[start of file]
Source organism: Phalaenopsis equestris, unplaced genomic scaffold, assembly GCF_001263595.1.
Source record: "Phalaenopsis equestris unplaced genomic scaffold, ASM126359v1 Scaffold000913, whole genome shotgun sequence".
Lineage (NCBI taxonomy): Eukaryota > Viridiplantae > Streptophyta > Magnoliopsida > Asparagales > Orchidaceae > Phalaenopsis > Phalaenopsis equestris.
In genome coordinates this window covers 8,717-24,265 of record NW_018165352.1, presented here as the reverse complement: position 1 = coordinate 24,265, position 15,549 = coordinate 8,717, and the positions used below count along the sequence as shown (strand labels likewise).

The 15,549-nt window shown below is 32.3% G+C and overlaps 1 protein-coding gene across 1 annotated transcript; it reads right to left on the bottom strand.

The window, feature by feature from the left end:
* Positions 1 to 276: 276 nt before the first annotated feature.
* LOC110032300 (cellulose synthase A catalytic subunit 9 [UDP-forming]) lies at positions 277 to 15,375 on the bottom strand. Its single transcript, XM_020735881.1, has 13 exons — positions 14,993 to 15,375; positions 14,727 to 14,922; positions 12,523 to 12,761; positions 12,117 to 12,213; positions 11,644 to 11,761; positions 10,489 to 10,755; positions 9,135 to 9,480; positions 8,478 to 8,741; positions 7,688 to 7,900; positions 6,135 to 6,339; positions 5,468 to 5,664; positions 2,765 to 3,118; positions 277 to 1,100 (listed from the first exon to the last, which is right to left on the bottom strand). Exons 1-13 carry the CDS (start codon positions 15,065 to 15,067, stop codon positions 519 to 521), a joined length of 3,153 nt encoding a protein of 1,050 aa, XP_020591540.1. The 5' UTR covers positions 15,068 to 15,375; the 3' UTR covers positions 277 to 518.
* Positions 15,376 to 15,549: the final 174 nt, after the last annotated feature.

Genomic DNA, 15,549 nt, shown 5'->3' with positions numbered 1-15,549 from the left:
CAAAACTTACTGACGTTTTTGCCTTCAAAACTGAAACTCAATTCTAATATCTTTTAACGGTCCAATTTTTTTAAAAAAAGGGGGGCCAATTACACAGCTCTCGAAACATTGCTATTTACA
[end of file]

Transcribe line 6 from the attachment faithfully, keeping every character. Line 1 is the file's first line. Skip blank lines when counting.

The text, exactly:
The window, feature by feature from the left end: